It was a common belief among Indians that there was a strange, human-like creature, consisting simply of a head made terrific with large eyes and covered with long hair. His home was upon a huge rock, a rifted promontory, over which his long hair streamed in shaggy fierceness.
Seen or unseen, if he saw anything that had the breath of life he growled: “Kûⁿñ´´-kuⁿ, Kuⁿñ´´-kuiⁿ, wă´´-h-tci´-ha´´-i-h”; that is, “I see thee, I see thee, thou shalt die,” or “thou shalt suffer.”
In a distant wilderness there lived a man and his wife with ten children, all boys. In the course of events the father died, and was soon followed by the mother of the boys, who were now left alone with their uncle. They were greatly afflicted by the loss of both parents but after a while resumed their hunting for support.
As was customary, the older brothers went to their hunting grounds and the younger ones staid at home. One day they looked for the return of their elder brother in vain; they also looked in vain for the second brother’s return. Then the oldest of those at home said, “I will go to look them up”; and he went off, but did not return that night. The next brother then went to hunt for his lost brothers. He also did not return, and thus it was with all until the youngest brother was left alone with his aged uncle.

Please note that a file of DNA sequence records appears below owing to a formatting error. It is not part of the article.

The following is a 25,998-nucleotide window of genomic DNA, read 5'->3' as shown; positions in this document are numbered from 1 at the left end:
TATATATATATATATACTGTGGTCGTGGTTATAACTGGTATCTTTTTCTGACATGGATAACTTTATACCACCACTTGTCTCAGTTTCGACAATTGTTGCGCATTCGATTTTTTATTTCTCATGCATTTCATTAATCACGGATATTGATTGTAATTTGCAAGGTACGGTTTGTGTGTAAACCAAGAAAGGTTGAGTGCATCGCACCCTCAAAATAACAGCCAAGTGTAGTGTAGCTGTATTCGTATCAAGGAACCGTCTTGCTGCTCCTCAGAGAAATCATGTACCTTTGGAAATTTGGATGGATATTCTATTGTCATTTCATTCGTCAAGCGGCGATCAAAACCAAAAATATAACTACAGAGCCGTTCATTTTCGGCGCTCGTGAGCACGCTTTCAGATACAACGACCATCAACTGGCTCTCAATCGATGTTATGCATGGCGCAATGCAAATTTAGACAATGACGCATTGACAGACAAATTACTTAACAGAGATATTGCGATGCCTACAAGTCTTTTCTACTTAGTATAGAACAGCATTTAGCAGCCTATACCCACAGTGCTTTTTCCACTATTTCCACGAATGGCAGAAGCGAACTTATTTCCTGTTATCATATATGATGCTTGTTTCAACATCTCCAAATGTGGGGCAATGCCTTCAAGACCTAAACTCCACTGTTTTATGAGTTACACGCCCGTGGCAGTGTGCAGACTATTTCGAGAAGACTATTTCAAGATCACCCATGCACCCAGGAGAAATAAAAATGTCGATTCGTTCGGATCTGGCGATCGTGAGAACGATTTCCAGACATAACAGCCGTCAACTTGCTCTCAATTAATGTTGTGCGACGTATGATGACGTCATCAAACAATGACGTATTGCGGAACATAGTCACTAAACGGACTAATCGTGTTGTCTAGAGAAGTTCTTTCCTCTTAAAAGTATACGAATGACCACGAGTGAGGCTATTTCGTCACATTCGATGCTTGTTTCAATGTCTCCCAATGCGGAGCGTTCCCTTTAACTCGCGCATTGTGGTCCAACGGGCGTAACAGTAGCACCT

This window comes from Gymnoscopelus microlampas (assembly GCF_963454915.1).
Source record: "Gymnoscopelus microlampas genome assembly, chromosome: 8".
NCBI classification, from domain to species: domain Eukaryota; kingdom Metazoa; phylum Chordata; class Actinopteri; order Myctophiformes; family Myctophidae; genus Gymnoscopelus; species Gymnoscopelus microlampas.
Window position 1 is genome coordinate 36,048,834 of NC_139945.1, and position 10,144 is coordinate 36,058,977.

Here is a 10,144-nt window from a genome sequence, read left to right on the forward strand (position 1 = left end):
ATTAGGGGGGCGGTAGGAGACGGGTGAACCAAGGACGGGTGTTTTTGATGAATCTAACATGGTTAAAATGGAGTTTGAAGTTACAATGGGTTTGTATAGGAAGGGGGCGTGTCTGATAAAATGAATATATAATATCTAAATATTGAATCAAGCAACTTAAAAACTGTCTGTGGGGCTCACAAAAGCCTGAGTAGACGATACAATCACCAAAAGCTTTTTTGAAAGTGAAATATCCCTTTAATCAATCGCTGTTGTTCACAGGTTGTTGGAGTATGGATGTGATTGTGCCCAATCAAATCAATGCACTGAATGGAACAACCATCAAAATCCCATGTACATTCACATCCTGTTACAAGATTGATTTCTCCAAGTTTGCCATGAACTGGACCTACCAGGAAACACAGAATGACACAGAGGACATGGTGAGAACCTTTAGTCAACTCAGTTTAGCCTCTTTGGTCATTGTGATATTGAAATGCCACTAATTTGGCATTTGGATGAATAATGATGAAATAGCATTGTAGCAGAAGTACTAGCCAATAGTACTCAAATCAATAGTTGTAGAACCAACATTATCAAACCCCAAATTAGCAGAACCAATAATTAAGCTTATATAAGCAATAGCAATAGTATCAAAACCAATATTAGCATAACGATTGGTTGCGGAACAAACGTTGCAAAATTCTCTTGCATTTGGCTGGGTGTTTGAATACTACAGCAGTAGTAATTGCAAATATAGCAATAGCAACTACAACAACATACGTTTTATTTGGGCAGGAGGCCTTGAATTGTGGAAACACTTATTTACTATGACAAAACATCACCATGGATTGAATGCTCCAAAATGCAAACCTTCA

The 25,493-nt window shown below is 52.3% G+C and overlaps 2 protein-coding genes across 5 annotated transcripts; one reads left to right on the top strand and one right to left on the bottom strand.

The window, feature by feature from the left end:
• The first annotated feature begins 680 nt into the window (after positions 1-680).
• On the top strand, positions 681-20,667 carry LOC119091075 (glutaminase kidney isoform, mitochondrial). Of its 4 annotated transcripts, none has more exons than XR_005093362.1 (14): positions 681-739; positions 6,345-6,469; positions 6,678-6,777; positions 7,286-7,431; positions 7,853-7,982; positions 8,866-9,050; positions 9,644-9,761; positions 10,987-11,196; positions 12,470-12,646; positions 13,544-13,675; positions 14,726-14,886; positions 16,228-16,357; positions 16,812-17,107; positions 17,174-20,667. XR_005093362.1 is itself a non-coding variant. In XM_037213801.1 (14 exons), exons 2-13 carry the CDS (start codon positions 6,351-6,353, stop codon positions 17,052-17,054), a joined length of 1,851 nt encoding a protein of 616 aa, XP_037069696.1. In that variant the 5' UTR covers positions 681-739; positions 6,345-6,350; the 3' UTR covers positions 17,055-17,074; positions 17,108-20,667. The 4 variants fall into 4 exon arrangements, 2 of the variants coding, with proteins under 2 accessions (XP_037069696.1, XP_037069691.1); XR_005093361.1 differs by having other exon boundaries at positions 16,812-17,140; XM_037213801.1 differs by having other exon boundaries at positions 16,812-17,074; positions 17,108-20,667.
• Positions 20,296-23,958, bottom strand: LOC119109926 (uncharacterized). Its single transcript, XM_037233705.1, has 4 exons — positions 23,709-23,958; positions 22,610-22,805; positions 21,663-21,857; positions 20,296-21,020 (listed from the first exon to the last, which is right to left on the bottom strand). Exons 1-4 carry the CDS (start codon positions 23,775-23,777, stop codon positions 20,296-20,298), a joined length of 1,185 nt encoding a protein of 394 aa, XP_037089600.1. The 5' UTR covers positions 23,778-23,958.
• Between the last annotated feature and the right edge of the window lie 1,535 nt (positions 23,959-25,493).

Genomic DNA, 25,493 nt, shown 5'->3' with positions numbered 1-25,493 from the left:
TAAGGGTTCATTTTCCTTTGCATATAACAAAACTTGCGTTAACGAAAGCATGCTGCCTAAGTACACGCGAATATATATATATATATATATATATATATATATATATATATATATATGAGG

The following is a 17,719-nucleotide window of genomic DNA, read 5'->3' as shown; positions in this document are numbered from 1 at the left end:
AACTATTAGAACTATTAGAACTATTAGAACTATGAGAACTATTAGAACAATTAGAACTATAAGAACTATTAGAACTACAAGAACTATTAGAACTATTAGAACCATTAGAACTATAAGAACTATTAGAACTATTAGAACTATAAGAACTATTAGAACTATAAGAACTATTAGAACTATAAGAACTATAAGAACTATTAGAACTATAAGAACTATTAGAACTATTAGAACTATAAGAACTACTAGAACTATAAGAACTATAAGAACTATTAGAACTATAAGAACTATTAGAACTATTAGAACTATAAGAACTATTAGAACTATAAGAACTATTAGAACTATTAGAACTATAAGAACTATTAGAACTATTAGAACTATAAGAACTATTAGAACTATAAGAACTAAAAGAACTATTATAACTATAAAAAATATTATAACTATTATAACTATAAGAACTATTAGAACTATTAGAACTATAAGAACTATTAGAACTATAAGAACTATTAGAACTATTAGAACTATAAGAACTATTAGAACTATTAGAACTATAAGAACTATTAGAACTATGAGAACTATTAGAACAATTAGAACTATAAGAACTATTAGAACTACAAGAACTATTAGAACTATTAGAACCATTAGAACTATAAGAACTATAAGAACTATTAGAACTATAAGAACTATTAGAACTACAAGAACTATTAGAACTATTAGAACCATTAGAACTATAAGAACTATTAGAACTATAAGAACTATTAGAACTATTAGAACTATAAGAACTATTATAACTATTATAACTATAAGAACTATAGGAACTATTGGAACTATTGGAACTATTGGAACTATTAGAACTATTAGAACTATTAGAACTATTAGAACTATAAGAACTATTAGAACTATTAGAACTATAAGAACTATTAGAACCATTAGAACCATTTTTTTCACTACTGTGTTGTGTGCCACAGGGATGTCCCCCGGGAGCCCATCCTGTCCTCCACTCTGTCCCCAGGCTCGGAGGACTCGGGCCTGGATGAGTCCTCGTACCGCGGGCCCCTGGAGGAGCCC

The youngest brother was forbidden to go away from home lest he too should be lost. One day the two were out in the woods, when the younger one, stepping over a log, heard a noise like a groan, which seemed to come from the earth. The groan being repeated, they concluded to dig into the earth, where they discovered a man covered with mould, and taking him and setting him up they saw some signs of life and were convinced that he was alive. Then the old man said to the lad, “Run for the bear’s oil.” When brought, they rubbed it over him, and at last were well pleased to see returning consciousness.
In caring for him they at first fed him on oil until he began to move his eyes and talk. The strange man then told them that he did not know how long he had been there, that all he knew was that the last time he went out was to hunt. They persuaded him to stay with them, whereupon he related the story of the nine brothers who had so mysteriously disappeared. They then discovered that the stranger was somewhat supernatural, for he told them very strange things.